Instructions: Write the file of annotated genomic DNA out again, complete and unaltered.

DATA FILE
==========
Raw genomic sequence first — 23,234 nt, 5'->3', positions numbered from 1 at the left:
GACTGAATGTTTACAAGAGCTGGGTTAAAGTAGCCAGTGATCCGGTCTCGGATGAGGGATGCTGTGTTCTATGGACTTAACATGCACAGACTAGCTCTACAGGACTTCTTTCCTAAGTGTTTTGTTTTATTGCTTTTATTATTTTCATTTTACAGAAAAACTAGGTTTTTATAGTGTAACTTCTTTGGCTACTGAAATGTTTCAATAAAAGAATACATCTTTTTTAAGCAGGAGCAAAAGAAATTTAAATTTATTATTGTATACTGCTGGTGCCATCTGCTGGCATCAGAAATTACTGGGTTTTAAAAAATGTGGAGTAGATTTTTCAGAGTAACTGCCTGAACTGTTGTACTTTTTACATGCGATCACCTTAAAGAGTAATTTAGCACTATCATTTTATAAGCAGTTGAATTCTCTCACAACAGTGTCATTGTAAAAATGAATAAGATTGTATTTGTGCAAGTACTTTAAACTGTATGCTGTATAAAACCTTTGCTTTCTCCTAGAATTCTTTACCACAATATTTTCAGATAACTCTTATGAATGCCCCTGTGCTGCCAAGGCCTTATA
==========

Raw genomic sequence first — 23,234 nt, 5'->3', positions numbered from 1 at the left:
GACTGAATGTTTACAAGAGCTGGGTTAAAGTAGCCAGTGATCCGGTCTCGGATGAGGGATGCTGTGTTCTATGGACTTAACATGCACAGACTAGCTCTACAGGACTTCTTTCCTAAGTGTTTTGTTTTATTGCTTTTATTATTTTCATTTTACAGAAAAACTAGGTTTTTATAGTGTAACTTCTTTGGCTACTGAAATGTTTCAATAAAAGAATACATCTTTTTTAAGCAGGAGCAAAAGAAATTTAAATTTATTATTGTATACTGCTGGTGCCATCTGCTGGCATCAGAAATTACTGGGTTTTAAAAAATGTGGAGTAGATTTTTCAGAGTAACTGCCTGAACTGTTGTACTTTTTACATGCGATCACCTTAAAGAGTAATTTAGCACTATCATTTTATAAGCAGTTGAATTCTCTCACAACAGTGTCATTGTAAAAATGAATAAGATTGTATTTGTGCAAGTACTTTAAACTGTATGCTGTATAAAACCTTTGCTTTCTCCTAGAATTCTTTACCACAATATTTTCAGATAACTCTTATGAATGCCCCTGTGCTGCCAAGGCCTTATA